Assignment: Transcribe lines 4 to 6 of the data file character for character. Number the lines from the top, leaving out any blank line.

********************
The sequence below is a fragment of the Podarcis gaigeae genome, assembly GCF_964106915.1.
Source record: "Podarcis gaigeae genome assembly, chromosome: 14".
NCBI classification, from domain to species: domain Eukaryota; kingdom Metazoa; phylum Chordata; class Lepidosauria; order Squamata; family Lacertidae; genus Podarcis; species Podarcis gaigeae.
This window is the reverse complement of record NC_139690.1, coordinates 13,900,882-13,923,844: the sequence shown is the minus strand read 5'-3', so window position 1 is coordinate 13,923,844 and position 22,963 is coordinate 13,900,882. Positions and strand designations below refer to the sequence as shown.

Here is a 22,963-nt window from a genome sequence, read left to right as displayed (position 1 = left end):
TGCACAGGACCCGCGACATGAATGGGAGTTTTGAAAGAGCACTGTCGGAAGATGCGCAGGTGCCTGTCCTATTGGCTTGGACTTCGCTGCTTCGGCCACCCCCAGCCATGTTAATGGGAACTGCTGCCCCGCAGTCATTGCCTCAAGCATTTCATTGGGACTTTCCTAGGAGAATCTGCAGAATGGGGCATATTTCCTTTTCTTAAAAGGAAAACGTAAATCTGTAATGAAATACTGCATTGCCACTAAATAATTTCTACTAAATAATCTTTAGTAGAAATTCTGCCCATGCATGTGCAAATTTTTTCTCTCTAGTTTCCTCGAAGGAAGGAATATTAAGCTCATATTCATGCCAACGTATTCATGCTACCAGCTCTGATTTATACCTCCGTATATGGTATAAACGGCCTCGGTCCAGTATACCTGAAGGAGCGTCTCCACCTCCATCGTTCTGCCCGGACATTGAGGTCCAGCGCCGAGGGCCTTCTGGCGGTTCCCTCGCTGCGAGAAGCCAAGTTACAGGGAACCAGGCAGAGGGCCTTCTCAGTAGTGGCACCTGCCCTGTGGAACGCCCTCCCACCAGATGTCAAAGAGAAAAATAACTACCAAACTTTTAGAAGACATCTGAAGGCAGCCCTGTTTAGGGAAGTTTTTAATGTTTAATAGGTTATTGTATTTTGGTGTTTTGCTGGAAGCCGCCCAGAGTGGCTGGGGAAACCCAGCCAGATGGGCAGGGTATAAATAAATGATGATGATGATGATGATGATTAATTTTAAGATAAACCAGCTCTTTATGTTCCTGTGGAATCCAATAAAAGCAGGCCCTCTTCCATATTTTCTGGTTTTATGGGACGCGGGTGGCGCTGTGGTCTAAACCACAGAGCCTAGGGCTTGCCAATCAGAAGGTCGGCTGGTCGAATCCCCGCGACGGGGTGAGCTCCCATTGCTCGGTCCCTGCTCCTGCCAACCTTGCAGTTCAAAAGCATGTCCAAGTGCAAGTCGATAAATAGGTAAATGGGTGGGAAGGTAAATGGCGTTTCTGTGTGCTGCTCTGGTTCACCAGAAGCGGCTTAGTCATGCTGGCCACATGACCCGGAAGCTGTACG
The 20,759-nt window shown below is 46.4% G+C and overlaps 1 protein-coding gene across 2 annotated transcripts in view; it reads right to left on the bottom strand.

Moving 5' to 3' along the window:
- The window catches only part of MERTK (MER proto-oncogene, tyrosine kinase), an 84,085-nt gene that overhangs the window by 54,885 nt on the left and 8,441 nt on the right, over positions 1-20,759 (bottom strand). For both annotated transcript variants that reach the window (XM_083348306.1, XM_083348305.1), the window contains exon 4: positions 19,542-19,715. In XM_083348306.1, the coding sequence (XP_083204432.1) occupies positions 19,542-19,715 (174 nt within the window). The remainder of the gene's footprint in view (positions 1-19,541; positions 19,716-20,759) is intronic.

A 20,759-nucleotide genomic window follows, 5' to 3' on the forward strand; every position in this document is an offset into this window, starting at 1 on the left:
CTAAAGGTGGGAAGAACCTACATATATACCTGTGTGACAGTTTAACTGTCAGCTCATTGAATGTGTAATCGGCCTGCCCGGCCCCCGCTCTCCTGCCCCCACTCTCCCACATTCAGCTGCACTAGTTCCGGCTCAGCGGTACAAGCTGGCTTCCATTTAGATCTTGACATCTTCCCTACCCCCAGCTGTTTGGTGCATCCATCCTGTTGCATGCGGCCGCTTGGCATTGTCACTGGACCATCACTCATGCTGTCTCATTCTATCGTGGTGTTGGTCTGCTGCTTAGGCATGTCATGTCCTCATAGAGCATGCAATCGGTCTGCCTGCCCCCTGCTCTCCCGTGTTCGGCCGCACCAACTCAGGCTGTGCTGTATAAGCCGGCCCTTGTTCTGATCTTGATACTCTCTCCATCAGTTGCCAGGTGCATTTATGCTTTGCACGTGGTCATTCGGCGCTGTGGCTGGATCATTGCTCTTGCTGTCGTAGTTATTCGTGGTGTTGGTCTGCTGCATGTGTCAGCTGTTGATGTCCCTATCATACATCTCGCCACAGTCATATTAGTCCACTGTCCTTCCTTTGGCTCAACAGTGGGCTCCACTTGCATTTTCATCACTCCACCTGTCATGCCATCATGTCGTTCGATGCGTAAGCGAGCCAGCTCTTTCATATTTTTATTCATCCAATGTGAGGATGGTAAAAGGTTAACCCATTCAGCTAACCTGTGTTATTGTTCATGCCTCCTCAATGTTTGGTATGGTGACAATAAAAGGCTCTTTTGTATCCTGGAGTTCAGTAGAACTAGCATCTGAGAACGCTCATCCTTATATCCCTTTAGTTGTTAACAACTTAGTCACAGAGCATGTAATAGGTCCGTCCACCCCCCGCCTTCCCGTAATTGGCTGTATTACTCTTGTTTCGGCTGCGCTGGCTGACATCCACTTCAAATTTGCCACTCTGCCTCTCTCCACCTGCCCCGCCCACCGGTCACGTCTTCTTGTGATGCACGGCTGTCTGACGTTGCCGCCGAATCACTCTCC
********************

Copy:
This window is the reverse complement of record NC_139690.1, coordinates 13,900,882-13,923,844: the sequence shown is the minus strand read 5'-3', so window position 1 is coordinate 13,923,844 and position 22,963 is coordinate 13,900,882. Positions and strand designations below refer to the sequence as shown.

Here is a 22,963-nt window from a genome sequence, read left to right as displayed (position 1 = left end):
TGCACAGGACCCGCGACATGAATGGGAGTTTTGAAAGAGCACTGTCGGAAGATGCGCAGGTGCCTGTCCTATTGGCTTGGACTTCGCTGCTTCGGCCACCCCCAGCCATGTTAATGGGAACTGCTGCCCCGCAGTCATTGCCTCAAGCATTTCATTGGGACTTTCCTAGGAGAATCTGCAGAATGGGGCATATTTCCTTTTCTTAAAAGGAAAACGTAAATCTGTAATGAAATACTGCATTGCCACTAAATAATTTCTACTAAATAATCTTTAGTAGAAATTCTGCCCATGCATGTGCAAATTTTTTCTCTCTAGTTTCCTCGAAGGAAGGAATATTAAGCTCATATTCATGCCAACGTATTCATGCTACCAGCTCTGATTTATACCTCCGTATATGGTATAAACGGCCTCGGTCCAGTATACCTGAAGGAGCGTCTCCACCTCCATCGTTCTGCCCGGACATTGAGGTCCAGCGCCGAGGGCCTTCTGGCGGTTCCCTCGCTGCGAGAAGCCAAGTTACAGGGAACCAGGCAGAGGGCCTTCTCAGTAGTGGCACCTGCCCTGTGGAACGCCCTCCCACCAGATGTCAAAGAGAAAAATAACTACCAAACTTTTAGAAGACATCTGAAGGCAGCCCTGTTTAGGGAAGTTTTTAATGTTTAATAGGTTATTGTATTTTGGTGTTTTGCTGGAAGCCGCCCAGAGTGGCTGGGGAAACCCAGCCAGATGGGCAGGGTATAAATAAATGATGATGATGATGATGATGATTAATTTTAAGATAAACCAGCTCTTTATGTTCCTGTGGAATCCAATAAAAGCAGGCCCTCTTCCATATTTTCTGGTTTTATGGGACGCGGGTGGCGCTGTGGTCTAAACCACAGAGCCTAGGGCTTGCCAATCAGAAGGTCGGCTGGTCGAATCCCCGCGACGGGGTGAGCTCCCATTGCTCGGTCCCTGCTCCTGCCAACCTTGCAGTTCAAAAGCATGTCCAAGTGCAAGTCGATAAATAGGTAAATGGGTGGGAAGGTAAATGGCGTTTCTGTGTGCTGCTCTGGTTCACCAGAAGCGGCTTAGTCATGCTGGCCACATGACCCGGAAGCTGTACG